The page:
Senior UK minister says ‘strong case’ for new action against China

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A senior UK minister said on Monday there was “a strong case” for tough new action against Beijing, as cabinet tensions over how to deal with China following a spying scandal at Westminster broke into the open.

Cabinet Office minister Oliver Dowden said ministers were looking at whether to include China in an “enhanced tier” of countries under the government’s new National Security Act, intended to “protect the safety or interests” of the UK.

Such a move could require anyone working in the UK “at the direction” of China — potentially covering thousands of people including those employed by Chinese companies — to register with the British authorities or face jail.

The Metropolitan Police has confirmed that two men were arrested in March under the Official Secrets Act over allegations of espionage-related offences.

One of the men — who is in 20s — worked as a parliamentary researcher at Westminster and was arrested on suspicion of spying for China, according to people familiar with the situation.

The Treasury is concerned about any government moves against China that could damage the UK economy and Rishi Sunak has resisted pressure from Conservative MPs to label Beijing “a threat”.

Business secretary Kemi Badenoch said politicians should not use language that “makes people scared”, while chancellor Jeremy Hunt stated Britain should carry on talking to China.

Dowden’s comments appeared to align him with home secretary Suella Braverman and security minister Tom Tugendhat in pressing for China to be subject to tougher controls under the National Security Act.

“We are currently reviewing which countries are in the enhanced tier,” Dowden told MPs, adding there was “a strong case” for including China.

An ally of Dowden said no decisions had been taken but that ministers had already been very robust in taking action to defend Britain’s interests.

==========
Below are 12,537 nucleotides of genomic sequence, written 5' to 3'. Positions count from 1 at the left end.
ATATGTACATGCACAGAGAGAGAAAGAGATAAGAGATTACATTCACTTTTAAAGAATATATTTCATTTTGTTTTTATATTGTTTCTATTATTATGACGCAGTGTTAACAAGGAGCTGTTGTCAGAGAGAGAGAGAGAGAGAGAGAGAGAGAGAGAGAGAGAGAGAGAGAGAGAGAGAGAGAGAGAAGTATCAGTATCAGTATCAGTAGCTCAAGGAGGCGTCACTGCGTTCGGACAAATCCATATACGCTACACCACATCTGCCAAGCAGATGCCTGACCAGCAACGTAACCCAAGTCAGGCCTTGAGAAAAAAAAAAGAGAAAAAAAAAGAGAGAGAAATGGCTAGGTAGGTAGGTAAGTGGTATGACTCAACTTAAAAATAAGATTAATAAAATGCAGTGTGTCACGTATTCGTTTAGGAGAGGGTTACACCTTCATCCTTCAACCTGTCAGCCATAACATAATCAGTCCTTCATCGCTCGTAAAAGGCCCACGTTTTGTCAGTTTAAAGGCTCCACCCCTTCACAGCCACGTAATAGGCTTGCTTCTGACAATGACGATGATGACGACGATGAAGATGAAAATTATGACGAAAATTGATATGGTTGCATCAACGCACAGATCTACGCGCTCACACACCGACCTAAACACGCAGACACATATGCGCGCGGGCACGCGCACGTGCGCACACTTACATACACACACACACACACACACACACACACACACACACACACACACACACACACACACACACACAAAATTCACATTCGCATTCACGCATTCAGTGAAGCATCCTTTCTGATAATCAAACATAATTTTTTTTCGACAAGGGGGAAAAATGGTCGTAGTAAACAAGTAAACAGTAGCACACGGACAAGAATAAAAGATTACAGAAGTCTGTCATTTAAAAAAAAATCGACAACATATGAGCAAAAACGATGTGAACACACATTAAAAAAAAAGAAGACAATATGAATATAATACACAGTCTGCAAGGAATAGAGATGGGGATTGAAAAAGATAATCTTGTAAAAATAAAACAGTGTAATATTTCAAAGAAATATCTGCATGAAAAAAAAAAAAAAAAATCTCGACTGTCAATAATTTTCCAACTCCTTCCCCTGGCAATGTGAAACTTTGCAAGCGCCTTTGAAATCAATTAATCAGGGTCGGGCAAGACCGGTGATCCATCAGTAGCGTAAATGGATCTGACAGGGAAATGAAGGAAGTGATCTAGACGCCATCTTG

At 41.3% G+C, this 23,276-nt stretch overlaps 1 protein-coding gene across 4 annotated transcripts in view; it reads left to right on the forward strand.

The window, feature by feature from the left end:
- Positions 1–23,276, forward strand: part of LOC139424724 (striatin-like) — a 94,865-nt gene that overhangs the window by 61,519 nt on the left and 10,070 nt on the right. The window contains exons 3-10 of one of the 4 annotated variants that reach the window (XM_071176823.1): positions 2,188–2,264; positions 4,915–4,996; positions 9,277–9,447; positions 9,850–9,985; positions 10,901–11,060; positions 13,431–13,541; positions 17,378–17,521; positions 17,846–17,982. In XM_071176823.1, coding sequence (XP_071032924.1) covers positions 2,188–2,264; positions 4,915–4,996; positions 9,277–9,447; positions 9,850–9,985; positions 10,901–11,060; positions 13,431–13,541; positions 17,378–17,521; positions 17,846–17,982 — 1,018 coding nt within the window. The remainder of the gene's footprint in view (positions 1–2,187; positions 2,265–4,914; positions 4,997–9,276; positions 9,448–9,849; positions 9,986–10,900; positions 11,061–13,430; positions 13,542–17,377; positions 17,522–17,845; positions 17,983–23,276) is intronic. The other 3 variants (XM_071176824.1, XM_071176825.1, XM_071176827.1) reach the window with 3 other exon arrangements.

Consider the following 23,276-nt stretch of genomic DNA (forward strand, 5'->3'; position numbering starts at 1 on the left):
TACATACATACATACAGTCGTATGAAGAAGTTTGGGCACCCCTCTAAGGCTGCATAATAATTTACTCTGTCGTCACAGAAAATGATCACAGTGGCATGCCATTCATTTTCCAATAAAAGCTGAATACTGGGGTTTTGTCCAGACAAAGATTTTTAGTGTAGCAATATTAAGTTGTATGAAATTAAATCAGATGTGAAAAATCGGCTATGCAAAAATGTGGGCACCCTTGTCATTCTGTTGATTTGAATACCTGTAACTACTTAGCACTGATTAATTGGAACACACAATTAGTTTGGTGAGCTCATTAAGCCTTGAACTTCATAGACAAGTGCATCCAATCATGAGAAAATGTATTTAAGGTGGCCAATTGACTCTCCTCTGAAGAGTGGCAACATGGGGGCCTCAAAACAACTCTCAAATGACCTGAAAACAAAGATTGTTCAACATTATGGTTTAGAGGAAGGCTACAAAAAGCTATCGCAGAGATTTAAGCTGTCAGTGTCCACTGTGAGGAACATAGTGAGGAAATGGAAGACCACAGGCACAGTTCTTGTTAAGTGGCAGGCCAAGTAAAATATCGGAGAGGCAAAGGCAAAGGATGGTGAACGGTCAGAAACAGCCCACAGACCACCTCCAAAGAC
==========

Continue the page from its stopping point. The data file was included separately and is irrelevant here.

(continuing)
The prime minister told the Commons that MPs were “rightly appalled” by media reports “of espionage in this building”.

“The sanctity of this place must be protected,” he added. “We will defend our democracy and our security.”

But in a statement Sunak said the UK’s current approach to China was in line with the approach taken by other western countries, including “every other G7 partner”.

The fear at the Treasury and in Downing Street is that if the UK takes reprisals against China it will trigger a response by Beijing, while other western countries refrain from taking similar action.

Emmanuel Macron, French president, Olaf Scholz, German chancellor, and Antony Blinken, US secretary of state, are among those who have recently visited Beijing.

James Cleverly, UK foreign secretary, visited China last month, telling the FT that it would be a sign of “weakness” if Britain did not engage with Beijing. Sunak refused to answer directly Labour questions about whether Cleverly raised the Westminster spying allegations.

Meanwhile, the parliamentary researcher accused of working for Beijing has denied the spying allegations levelled against him. Speaking through Birnberg Peirce, the law firm representing him, the researcher said he felt forced to respond to the media accusations that I am a ‘Chinese spy’.”

“Given what has been reported, it is vital that it is known that I am completely innocent,” he added. “I have spent my career to date trying to educate others about the challenge and threats presented by the Chinese Communist party.”

A highly critical report by parliament’s intelligence and security committee in July said the UK government’s response to China’s “increasingly sophisticated” espionage had been “completely inadequate”. The government is expected to reply to that report this week.

Former Tory prime minister Liz Truss stepped up pressure on Sunak to take tougher action against Beijing. “What we need to do is to recognise that China is the largest threat both to the world and the United Kingdom, for freedom and democracy,” she said.

Iain Duncan Smith, another former Tory leader, said: “It is, of course, appalling news that we have a potential cell operating in and around Westminster, an espionage cell.”

Sunak told Chinese premier Li Qiang at the G20 summit in New Delhi last week that he had “significant concerns about Chinese interference in the UK’s parliamentary democracy”.

China denied the spying allegations on Monday. “The so-called Chinese involvement in espionage activities in the UK is entirely groundless,” the foreign ministry said.

Financial Times

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